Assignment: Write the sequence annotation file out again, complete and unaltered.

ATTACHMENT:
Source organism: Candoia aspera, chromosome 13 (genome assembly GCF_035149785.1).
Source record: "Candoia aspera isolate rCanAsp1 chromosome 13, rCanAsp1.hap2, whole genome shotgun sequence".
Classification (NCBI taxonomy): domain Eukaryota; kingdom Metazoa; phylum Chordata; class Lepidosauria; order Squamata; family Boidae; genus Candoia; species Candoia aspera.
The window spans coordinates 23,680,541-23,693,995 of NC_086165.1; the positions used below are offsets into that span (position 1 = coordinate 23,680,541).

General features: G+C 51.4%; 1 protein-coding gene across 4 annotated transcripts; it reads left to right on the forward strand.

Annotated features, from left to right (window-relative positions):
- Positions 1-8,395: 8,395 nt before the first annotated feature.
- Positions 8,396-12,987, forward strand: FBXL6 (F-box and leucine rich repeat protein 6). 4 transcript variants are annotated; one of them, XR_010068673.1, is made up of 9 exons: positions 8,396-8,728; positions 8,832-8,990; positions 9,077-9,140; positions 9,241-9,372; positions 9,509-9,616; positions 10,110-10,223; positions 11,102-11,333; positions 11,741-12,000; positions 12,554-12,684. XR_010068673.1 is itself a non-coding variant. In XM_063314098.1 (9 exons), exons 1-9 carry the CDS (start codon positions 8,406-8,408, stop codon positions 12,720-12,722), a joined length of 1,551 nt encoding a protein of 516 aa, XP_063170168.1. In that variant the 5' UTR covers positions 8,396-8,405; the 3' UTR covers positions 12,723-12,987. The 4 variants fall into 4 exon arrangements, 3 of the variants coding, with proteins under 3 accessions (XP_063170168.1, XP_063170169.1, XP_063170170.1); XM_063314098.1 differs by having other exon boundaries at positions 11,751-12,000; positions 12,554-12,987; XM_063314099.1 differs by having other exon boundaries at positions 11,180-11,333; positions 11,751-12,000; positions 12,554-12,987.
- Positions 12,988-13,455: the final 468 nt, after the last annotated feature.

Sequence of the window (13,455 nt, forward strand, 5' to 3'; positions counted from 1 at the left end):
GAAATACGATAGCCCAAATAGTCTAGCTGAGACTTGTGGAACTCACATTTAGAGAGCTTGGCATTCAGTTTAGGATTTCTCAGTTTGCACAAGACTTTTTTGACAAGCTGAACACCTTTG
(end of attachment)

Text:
Source organism: Candoia aspera, chromosome 13 (genome assembly GCF_035149785.1).
Source record: "Candoia aspera isolate rCanAsp1 chromosome 13, rCanAsp1.hap2, whole genome shotgun sequence".
Classification (NCBI taxonomy): domain Eukaryota; kingdom Metazoa; phylum Chordata; class Lepidosauria; order Squamata; family Boidae; genus Candoia; species Candoia aspera.
The window spans coordinates 23,680,541-23,693,995 of NC_086165.1; the positions used below are offsets into that span (position 1 = coordinate 23,680,541).

General features: G+C 51.4%; 1 protein-coding gene across 4 annotated transcripts; it reads left to right on the forward strand.

Annotated features, from left to right (window-relative positions):
- Positions 1-8,395: 8,395 nt before the first annotated feature.
- Positions 8,396-12,987, forward strand: FBXL6 (F-box and leucine rich repeat protein 6). 4 transcript variants are annotated; one of them, XR_010068673.1, is made up of 9 exons: positions 8,396-8,728; positions 8,832-8,990; positions 9,077-9,140; positions 9,241-9,372; positions 9,509-9,616; positions 10,110-10,223; positions 11,102-11,333; positions 11,741-12,000; positions 12,554-12,684. XR_010068673.1 is itself a non-coding variant. In XM_063314098.1 (9 exons), exons 1-9 carry the CDS (start codon positions 8,406-8,408, stop codon positions 12,720-12,722), a joined length of 1,551 nt encoding a protein of 516 aa, XP_063170168.1. In that variant the 5' UTR covers positions 8,396-8,405; the 3' UTR covers positions 12,723-12,987. The 4 variants fall into 4 exon arrangements, 3 of the variants coding, with proteins under 3 accessions (XP_063170168.1, XP_063170169.1, XP_063170170.1); XM_063314098.1 differs by having other exon boundaries at positions 11,751-12,000; positions 12,554-12,987; XM_063314099.1 differs by having other exon boundaries at positions 11,180-11,333; positions 11,751-12,000; positions 12,554-12,987.
- Positions 12,988-13,455: the final 468 nt, after the last annotated feature.

Sequence of the window (13,455 nt, forward strand, 5' to 3'; positions counted from 1 at the left end):
GAAATACGATAGCCCAAATAGTCTAGCTGAGACTTGTGGAACTCACATTTAGAGAGCTTGGCATTCAGTTTAGGATTTCTCAGTTTGCACAAGACTTTTTTGACAAGCTGAACACCTTTG